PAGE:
Nienna: Lab Band Highlight Reviewed by Momizat on . Written and Media by Ben Isaacs. [caption id="attachment_47543" align="alignright" width="238"] Jacob Kersh plays his part during the studio recording. Photo by Written and Media by Ben Isaacs. [caption id="attachment_47543" align="alignright" width="238"] Jacob Kersh plays his part during the studio recording. Photo by Rating: 0
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Nienna: Lab Band Highlight

Written and Media by Ben Isaacs.


Jacob Kersh plays his part during the studio recording. Photo by Ben Isaacs

The lab bands of Greenville College provide students with entertainment almost every single week. Much of what we see of the lab bands here on campus are only their performances, but there is much more that goes on behind the scenes. Nienna, a lab band on campus, was recently asked to play a live recording of their song “Fall Behind.” They gladly accepted the request and began practicing. This article will explain the extensive process a live recording requires, as well as give insider access to the campus lab band, Nienna.

Nathan Andrews plays a beat while waiting to record. Photo by Ben Isaacs

Nienna is comprised of four members. Nathan Andrews, with his compound time signatures and driving drum beats, creates the music for the band. Jacob Kersh brings the low end with his thick and heavy bass tone. Emma Nobbe, the guitarist of the group, sports a creamy distorted lead guitar. Being the only guitarist of the group, Nobbe has to play both rhythm and electric guitar. To top it all off, Kaylee Gaines provides the pure and contrastingly soft vocals that give Nienna their signature sound.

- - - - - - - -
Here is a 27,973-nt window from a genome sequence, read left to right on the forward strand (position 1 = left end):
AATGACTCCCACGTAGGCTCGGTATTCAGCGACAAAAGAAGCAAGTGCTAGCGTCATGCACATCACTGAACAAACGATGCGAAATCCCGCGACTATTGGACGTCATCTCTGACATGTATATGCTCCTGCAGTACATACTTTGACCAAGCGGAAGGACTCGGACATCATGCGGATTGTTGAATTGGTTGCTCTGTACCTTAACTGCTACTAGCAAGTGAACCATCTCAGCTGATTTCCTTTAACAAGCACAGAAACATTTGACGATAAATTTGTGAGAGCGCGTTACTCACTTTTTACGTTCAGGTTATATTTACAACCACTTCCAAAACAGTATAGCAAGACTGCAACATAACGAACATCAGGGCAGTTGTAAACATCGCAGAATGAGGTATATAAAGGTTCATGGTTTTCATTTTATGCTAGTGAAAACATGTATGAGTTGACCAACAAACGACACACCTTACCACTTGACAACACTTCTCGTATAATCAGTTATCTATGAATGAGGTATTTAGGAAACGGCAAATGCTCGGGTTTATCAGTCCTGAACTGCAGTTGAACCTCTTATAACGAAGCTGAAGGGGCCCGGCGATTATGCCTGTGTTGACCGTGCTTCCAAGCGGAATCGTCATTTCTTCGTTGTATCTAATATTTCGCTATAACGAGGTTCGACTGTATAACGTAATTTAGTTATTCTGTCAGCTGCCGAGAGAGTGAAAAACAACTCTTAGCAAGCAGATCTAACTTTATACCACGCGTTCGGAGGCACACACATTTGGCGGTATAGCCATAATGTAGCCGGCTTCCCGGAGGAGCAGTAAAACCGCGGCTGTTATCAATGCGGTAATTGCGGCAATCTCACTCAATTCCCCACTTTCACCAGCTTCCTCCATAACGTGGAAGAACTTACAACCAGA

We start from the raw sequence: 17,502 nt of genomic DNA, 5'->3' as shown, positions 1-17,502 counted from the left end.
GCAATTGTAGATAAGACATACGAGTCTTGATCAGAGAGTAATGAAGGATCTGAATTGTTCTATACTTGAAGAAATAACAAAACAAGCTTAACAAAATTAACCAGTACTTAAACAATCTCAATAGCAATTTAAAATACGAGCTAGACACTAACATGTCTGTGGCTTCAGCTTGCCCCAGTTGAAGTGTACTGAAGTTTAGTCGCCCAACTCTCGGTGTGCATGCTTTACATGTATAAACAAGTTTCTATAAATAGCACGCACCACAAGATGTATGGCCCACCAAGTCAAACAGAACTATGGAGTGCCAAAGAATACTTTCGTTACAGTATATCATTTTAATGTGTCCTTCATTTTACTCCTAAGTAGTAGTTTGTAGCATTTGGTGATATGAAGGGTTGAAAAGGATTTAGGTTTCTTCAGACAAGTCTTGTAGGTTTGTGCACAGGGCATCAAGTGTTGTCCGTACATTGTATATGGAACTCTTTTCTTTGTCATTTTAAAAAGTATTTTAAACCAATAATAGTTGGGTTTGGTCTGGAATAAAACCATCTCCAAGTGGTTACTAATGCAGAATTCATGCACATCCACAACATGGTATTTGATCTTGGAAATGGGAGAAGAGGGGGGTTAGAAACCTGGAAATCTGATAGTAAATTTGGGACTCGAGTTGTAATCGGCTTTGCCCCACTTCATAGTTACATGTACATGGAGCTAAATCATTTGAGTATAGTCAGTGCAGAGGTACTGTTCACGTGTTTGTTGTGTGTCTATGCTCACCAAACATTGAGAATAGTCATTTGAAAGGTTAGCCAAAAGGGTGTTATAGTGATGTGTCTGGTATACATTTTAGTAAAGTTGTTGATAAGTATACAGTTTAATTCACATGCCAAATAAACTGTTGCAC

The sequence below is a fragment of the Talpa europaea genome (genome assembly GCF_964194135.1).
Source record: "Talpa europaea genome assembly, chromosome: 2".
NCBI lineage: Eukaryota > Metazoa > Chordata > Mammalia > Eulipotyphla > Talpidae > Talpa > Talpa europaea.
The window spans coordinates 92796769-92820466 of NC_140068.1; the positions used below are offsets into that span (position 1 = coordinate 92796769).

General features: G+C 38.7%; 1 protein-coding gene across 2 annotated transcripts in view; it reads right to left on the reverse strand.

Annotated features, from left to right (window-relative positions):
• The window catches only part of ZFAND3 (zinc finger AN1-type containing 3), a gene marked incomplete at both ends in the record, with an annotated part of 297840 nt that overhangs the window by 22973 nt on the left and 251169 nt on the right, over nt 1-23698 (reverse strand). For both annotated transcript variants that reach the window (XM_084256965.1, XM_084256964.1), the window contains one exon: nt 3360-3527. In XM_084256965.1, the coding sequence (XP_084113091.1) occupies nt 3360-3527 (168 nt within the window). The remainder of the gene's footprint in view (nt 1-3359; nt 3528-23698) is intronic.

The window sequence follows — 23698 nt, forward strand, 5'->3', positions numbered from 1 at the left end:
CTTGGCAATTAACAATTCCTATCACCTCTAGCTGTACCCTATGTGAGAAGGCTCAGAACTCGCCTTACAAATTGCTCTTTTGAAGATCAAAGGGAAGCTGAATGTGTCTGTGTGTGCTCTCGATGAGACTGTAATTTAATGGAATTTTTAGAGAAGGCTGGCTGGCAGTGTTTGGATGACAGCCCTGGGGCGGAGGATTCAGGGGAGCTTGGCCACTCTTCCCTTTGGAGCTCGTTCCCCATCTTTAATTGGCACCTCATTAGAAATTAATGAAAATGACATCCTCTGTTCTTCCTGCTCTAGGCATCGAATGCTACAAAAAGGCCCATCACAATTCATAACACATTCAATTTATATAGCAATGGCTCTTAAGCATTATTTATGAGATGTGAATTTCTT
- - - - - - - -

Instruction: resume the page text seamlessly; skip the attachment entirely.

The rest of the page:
Emma Nobbe plays a few riffs while Randy sets her levels. Photo by Ben Isaacs

Their producer for the group, Randy Mueller, recorded the band as part of his senior project at Greenville College. The first obstacle Mueller had to be prepared for was the massive amount of set-up. Even though Nienna had a set meeting time, and many of its members arrived on the dot, the set-up still pushed the actual recording session back an hour or so. Not only this, but there were complications with the inputs going into the soundboard. For whatever reason, the microphone that was supposed to record the guitarist’s amp wasn’t picking anything up.

Nathan Andrews prepares to count off the band. Photo by Ben Isaacs

After spending about half an hour replacing cables, moving amps, and other various necessities, Randy was able to get the band into the system, and Nienna was ready to be recorded. Unfortunately, recording live isn’t just one and done. When playing a live show, a band can play through any mistakes they make. For a live recording, everything has to be perfect. Even after 3 hours in the studio, Nienna was still attempting a perfect recording. After a long and exhausting night, the band finally finished the recording and could all go home.

On the surface, lab bands already do a lot for Greenville College. Practicing and performing takes endurance, and really long nights in the studio cause additional exhaustion. Despite physical fatigue, GC lab bands continuously work hard so that students can enjoy a wide variety of concerts, free of charge. So next time you hear lab bands on campus, be sure to give them your full support! Until then, check out Nienna’s video below.

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